Protecting first responders in a hazardous situation
Dozens of first responders, state and local employees from six counties in both West Virginia and Kentucky got hands-on experience at Tri-State Fire Academy Monday morning.
There they learned the importance of safely decontaminating after responding to a situation.
"We don't normally encounter this very often," said David McClure, shift supervisor with Cabell County EMS.
Participants learned best practices to mitigate responder and employee exposure to COVID-19 as well as other radiological, biological and chemical responses.
"This is teaching your first responders, your hospital staff, your sanitation workers on how to properly put things away," said Capt. John Ivester with the West Virginia National Guard. "How to properly clean them down and how to properly implement these practices in order to keep everyone safe."
EMS workers say amidst the Coronavirus pandemic, dispatchers are asking a series of questions about callers, so that first responders can prepare accordingly.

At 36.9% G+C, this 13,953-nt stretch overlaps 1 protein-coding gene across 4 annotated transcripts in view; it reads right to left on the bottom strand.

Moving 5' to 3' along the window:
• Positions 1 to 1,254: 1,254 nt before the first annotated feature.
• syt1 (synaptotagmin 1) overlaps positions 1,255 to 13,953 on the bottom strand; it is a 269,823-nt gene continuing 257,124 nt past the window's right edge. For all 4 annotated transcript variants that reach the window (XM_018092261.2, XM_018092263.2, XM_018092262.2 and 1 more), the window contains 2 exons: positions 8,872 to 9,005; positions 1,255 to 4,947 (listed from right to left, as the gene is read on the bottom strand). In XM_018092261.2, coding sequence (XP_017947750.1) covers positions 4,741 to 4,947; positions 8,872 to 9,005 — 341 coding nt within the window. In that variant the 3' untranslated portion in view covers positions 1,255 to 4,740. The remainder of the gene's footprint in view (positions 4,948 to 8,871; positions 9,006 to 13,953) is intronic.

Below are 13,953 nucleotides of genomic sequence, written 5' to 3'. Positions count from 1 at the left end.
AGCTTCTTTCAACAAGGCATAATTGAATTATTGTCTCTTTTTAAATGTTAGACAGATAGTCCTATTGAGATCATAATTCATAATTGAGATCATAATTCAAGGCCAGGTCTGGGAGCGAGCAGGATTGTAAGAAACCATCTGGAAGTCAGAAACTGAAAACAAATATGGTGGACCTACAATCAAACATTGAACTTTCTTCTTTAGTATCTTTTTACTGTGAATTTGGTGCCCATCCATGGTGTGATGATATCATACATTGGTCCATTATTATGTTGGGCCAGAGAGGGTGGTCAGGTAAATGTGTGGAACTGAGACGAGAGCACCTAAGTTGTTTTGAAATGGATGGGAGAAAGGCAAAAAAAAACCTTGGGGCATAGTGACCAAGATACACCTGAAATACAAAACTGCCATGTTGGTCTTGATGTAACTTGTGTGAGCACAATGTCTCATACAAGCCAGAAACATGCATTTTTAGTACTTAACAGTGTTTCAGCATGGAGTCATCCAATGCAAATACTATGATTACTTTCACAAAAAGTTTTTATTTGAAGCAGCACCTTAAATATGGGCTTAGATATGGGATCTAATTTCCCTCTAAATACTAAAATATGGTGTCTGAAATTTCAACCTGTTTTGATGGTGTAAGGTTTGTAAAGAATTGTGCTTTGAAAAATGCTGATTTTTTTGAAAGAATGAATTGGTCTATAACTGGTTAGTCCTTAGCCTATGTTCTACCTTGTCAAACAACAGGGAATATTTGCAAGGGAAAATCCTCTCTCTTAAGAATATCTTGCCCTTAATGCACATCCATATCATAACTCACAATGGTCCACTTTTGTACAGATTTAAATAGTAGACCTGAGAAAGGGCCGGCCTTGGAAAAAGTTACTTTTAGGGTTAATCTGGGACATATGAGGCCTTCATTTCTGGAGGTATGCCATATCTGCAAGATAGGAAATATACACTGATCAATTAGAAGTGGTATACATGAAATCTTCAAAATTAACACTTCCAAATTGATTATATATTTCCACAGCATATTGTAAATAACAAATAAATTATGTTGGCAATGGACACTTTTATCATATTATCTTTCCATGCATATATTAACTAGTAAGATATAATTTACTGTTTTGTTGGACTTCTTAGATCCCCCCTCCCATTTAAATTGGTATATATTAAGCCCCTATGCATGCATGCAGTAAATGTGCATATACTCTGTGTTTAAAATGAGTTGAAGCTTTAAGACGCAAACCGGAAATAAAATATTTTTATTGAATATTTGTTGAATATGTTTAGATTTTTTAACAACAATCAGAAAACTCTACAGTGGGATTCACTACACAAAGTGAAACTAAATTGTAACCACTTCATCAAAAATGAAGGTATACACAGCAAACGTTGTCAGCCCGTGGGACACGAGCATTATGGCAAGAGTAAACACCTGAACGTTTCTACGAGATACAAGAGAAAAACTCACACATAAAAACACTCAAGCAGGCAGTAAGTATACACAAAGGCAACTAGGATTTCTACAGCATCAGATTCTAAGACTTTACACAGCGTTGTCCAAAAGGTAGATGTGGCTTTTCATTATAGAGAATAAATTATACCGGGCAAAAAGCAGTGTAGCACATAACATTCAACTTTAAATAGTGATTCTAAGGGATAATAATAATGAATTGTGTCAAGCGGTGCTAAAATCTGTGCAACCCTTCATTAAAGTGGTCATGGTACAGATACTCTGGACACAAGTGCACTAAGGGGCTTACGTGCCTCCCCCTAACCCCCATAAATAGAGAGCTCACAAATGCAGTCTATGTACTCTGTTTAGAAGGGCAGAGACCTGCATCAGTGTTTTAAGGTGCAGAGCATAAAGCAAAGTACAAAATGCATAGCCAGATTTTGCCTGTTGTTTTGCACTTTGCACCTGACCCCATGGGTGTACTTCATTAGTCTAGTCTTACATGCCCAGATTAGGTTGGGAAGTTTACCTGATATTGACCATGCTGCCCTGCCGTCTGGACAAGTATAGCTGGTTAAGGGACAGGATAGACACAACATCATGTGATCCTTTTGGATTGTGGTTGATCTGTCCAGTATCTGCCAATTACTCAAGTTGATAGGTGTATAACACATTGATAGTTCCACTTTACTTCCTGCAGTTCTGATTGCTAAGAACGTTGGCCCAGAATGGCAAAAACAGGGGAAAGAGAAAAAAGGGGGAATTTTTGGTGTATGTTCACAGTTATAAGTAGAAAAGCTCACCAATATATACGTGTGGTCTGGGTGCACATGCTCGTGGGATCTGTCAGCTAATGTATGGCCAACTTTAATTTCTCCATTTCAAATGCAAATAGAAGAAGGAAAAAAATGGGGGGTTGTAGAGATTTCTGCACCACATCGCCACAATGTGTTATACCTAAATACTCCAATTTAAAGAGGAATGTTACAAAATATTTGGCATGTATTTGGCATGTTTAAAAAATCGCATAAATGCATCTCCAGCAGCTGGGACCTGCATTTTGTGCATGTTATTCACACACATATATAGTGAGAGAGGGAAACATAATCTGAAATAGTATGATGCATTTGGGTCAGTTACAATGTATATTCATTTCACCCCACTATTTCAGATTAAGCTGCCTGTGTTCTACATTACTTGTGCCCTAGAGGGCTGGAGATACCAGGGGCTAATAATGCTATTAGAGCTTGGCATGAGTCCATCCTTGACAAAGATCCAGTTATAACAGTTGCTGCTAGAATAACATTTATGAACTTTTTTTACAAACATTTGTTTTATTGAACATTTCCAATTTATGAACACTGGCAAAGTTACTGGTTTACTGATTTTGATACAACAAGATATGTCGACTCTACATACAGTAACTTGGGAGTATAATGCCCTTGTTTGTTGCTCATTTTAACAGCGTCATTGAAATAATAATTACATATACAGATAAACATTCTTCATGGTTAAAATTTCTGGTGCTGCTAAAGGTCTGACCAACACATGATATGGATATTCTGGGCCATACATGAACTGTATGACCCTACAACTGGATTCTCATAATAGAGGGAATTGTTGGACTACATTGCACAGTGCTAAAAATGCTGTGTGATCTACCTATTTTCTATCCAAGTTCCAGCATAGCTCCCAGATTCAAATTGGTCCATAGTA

"Any type of patient that would trigger an alarm, we're going in and our awareness is just heightened right now," said McClure.
Attendees learned about PPE's or Personal Protective Equipment, which one's are right for each type of situation and how to secure one another at a scene.
"It's like any call any day of the week," said Capt. Ivester. "You go out and you want to take the proper precautions to protect yourself, protect others, protect the family members so it doesn't spread to them whether it's a chemical agent, a nuclear agent, a biological agent."
The trainees then are able to take back the days lessons to their own department and organizations and potentially help shape standard operating procedures.